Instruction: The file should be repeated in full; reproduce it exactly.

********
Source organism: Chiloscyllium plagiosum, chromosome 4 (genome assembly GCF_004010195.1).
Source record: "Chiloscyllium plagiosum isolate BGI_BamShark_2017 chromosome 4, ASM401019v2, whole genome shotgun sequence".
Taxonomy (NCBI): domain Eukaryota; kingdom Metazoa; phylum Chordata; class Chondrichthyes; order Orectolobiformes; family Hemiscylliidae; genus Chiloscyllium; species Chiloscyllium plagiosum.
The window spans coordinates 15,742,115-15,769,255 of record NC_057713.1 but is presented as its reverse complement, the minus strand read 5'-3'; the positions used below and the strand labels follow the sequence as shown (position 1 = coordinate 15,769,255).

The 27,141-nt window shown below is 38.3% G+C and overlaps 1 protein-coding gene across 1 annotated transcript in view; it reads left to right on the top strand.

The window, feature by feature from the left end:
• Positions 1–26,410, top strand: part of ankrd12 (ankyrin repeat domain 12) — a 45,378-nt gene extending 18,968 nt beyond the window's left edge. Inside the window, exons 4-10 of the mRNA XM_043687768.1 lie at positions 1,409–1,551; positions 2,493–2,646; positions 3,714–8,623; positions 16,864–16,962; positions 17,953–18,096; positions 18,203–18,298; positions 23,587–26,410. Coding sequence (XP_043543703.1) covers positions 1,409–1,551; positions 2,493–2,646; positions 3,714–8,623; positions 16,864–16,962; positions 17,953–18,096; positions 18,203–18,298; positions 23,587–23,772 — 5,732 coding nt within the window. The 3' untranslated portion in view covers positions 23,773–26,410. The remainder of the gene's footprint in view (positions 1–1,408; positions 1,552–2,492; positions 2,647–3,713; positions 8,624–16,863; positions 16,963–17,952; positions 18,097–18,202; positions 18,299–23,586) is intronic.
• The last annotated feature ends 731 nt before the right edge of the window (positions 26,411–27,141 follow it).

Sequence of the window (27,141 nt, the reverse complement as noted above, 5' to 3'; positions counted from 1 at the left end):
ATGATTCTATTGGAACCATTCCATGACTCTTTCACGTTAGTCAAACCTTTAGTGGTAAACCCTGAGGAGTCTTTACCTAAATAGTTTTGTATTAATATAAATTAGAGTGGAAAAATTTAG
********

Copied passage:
Source organism: Chiloscyllium plagiosum, chromosome 4 (genome assembly GCF_004010195.1).
Source record: "Chiloscyllium plagiosum isolate BGI_BamShark_2017 chromosome 4, ASM401019v2, whole genome shotgun sequence".
Taxonomy (NCBI): domain Eukaryota; kingdom Metazoa; phylum Chordata; class Chondrichthyes; order Orectolobiformes; family Hemiscylliidae; genus Chiloscyllium; species Chiloscyllium plagiosum.
The window spans coordinates 15,742,115-15,769,255 of record NC_057713.1 but is presented as its reverse complement, the minus strand read 5'-3'; the positions used below and the strand labels follow the sequence as shown (position 1 = coordinate 15,769,255).

The 27,141-nt window shown below is 38.3% G+C and overlaps 1 protein-coding gene across 1 annotated transcript in view; it reads left to right on the top strand.

The window, feature by feature from the left end:
• Positions 1–26,410, top strand: part of ankrd12 (ankyrin repeat domain 12) — a 45,378-nt gene extending 18,968 nt beyond the window's left edge. Inside the window, exons 4-10 of the mRNA XM_043687768.1 lie at positions 1,409–1,551; positions 2,493–2,646; positions 3,714–8,623; positions 16,864–16,962; positions 17,953–18,096; positions 18,203–18,298; positions 23,587–26,410. Coding sequence (XP_043543703.1) covers positions 1,409–1,551; positions 2,493–2,646; positions 3,714–8,623; positions 16,864–16,962; positions 17,953–18,096; positions 18,203–18,298; positions 23,587–23,772 — 5,732 coding nt within the window. The 3' untranslated portion in view covers positions 23,773–26,410. The remainder of the gene's footprint in view (positions 1–1,408; positions 1,552–2,492; positions 2,647–3,713; positions 8,624–16,863; positions 16,963–17,952; positions 18,097–18,202; positions 18,299–23,586) is intronic.
• The last annotated feature ends 731 nt before the right edge of the window (positions 26,411–27,141 follow it).

Sequence of the window (27,141 nt, the reverse complement as noted above, 5' to 3'; positions counted from 1 at the left end):
ATGATTCTATTGGAACCATTCCATGACTCTTTCACGTTAGTCAAACCTTTAGTGGTAAACCCTGAGGAGTCTTTACCTAAATAGTTTTGTATTAATATAAATTAGAGTGGAAAAATTTAG